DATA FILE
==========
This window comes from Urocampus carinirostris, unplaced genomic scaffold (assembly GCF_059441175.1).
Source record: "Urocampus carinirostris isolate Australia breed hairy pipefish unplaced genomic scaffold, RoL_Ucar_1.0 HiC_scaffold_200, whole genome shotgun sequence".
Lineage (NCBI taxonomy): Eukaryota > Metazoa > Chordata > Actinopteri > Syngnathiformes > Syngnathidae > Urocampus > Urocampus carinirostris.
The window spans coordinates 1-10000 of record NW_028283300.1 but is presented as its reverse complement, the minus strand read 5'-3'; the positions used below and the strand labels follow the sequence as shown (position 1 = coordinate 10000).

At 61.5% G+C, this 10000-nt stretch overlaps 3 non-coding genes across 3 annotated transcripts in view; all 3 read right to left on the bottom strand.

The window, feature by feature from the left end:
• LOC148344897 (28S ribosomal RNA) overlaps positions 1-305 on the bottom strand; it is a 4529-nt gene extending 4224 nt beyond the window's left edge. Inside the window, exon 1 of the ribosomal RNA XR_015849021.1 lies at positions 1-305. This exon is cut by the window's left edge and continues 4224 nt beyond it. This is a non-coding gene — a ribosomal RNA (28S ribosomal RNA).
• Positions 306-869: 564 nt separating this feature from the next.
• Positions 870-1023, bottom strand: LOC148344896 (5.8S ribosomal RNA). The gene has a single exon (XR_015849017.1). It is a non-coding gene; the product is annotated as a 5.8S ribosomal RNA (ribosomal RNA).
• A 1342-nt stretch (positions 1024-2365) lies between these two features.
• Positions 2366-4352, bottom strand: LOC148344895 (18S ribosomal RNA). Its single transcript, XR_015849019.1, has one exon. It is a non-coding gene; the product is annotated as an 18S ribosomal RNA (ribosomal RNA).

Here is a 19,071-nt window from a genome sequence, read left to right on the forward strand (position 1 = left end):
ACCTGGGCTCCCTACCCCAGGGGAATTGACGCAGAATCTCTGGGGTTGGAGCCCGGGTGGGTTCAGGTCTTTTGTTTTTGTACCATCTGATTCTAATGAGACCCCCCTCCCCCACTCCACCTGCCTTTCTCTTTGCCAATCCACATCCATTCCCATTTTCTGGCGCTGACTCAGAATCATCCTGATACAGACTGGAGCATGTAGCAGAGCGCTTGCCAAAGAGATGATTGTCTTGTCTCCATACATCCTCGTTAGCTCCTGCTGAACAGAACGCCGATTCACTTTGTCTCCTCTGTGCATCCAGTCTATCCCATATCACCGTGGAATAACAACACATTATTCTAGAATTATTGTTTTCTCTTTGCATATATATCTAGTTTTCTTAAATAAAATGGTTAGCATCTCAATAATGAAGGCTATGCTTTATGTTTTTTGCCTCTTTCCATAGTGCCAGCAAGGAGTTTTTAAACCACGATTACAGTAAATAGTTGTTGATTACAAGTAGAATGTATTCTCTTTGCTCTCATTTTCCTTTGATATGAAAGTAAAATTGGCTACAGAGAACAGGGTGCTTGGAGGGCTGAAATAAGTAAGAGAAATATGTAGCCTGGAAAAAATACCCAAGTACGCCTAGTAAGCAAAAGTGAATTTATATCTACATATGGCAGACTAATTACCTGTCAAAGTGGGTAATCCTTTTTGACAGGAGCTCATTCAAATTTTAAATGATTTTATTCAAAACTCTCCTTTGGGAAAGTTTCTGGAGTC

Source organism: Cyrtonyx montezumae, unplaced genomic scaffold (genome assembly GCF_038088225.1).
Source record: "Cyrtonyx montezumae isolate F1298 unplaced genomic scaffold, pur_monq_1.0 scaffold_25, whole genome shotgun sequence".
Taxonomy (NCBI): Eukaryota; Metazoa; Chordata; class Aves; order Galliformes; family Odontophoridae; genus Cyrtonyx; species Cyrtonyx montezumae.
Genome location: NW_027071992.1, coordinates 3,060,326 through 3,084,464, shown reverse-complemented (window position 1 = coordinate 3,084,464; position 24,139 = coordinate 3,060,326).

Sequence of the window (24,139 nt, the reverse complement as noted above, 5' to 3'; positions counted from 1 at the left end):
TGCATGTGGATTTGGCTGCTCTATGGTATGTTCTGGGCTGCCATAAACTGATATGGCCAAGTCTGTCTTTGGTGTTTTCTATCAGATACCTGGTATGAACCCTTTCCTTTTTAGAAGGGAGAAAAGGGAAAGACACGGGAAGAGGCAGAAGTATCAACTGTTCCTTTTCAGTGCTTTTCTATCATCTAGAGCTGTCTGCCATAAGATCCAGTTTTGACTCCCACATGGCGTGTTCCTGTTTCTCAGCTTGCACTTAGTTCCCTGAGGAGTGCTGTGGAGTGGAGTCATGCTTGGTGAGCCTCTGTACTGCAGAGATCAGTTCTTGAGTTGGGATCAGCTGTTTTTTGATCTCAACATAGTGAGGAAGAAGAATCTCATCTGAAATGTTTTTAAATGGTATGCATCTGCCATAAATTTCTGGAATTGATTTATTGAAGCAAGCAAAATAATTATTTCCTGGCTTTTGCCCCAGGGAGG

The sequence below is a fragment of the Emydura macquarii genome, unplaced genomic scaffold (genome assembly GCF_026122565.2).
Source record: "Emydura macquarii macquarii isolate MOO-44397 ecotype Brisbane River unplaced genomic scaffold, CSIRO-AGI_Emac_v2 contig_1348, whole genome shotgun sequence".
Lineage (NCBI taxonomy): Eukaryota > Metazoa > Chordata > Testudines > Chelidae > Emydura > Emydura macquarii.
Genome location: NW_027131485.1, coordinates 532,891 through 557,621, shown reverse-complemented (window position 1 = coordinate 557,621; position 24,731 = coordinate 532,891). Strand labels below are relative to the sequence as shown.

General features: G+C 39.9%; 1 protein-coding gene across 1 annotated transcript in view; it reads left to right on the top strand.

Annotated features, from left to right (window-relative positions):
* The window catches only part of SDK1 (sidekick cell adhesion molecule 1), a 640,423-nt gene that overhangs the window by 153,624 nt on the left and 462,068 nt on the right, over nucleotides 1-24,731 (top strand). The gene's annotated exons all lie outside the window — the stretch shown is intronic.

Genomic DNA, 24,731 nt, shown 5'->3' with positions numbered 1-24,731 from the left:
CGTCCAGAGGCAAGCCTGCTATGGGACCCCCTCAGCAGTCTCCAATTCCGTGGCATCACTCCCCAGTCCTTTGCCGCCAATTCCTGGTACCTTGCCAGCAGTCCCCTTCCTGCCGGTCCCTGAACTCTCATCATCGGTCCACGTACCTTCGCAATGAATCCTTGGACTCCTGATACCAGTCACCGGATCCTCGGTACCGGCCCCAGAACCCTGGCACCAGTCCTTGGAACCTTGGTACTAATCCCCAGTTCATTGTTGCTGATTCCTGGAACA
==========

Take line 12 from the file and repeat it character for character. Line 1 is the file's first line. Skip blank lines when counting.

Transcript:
Here is a 19,071-nt window from a genome sequence, read left to right on the forward strand (position 1 = left end):